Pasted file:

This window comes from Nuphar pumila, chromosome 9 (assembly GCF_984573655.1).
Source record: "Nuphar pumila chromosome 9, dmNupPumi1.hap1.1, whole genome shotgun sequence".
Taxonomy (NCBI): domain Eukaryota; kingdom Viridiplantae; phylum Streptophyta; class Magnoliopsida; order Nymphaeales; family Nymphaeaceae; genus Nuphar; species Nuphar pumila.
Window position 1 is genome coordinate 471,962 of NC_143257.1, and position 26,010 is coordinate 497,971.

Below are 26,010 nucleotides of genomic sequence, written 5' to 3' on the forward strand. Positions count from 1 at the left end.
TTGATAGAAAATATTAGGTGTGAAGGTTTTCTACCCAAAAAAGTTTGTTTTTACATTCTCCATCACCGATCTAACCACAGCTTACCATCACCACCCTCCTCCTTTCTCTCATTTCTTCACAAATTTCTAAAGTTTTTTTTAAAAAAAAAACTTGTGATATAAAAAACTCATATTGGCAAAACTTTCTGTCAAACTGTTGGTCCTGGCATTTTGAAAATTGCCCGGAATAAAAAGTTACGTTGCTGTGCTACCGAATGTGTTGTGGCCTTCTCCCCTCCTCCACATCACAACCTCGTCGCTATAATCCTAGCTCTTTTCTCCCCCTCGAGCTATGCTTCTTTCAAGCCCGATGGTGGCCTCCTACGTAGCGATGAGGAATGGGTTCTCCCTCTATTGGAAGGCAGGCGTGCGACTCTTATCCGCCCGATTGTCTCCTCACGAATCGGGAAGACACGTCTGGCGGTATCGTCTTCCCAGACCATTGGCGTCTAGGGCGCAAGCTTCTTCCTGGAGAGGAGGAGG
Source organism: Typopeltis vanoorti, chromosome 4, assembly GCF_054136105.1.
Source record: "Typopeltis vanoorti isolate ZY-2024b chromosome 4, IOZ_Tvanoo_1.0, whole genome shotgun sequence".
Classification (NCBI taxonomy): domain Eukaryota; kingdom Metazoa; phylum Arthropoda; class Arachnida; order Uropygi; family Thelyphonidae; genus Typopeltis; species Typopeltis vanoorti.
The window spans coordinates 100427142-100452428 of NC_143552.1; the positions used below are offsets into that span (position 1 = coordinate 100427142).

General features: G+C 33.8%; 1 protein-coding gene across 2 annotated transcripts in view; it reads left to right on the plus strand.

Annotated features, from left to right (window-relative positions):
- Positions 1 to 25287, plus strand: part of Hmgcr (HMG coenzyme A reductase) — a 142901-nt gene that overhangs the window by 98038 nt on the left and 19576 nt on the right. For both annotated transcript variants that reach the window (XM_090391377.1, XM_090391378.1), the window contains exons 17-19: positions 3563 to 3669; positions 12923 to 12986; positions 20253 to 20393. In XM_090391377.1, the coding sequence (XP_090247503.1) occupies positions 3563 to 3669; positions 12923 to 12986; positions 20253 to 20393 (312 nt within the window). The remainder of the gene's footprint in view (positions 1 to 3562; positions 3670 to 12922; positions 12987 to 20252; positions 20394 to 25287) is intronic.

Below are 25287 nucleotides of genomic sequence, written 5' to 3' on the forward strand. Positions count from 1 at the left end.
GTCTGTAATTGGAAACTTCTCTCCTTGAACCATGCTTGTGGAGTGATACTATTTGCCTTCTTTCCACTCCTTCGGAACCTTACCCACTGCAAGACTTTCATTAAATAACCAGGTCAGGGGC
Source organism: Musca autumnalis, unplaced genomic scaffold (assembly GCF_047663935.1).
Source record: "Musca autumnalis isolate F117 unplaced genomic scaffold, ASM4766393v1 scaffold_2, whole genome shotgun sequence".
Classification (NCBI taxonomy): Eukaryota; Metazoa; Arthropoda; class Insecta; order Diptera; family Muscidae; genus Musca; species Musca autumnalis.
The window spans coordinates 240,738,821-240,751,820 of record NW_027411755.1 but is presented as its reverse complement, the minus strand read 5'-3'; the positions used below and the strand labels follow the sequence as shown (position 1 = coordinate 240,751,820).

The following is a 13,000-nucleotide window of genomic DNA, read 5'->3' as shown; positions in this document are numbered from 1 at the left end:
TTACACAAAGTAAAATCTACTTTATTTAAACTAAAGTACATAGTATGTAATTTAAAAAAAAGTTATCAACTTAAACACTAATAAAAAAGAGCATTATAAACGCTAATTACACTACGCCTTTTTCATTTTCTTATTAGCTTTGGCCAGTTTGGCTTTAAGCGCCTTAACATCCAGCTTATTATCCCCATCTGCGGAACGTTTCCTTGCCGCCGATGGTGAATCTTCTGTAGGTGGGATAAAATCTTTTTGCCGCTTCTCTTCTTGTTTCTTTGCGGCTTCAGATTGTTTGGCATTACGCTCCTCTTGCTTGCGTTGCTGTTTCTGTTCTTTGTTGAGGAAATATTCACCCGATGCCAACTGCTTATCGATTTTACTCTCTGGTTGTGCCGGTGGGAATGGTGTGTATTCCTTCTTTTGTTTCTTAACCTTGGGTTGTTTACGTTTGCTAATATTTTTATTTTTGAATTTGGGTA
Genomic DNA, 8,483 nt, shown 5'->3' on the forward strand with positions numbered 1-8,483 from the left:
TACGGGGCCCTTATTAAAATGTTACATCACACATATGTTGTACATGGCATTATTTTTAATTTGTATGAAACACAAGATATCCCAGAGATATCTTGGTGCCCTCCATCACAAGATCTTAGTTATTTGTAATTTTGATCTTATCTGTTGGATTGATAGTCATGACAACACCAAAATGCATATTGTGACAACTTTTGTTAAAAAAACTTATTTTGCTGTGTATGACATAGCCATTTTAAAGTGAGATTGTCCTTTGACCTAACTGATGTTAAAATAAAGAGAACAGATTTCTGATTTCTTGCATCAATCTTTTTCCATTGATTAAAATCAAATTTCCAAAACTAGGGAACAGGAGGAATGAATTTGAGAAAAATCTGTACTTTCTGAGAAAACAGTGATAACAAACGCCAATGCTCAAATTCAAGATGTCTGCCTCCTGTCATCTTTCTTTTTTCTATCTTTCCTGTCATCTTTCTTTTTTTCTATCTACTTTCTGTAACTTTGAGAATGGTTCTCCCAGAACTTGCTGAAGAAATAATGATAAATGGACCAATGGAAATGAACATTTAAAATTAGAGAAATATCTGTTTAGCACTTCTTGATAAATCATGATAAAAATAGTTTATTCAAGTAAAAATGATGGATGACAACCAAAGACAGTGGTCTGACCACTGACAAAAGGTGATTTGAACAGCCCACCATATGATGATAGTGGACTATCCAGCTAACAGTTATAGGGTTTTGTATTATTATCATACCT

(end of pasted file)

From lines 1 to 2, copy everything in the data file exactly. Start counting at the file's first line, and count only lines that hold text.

This window comes from Nuphar pumila, chromosome 9 (assembly GCF_984573655.1).
Source record: "Nuphar pumila chromosome 9, dmNupPumi1.hap1.1, whole genome shotgun sequence".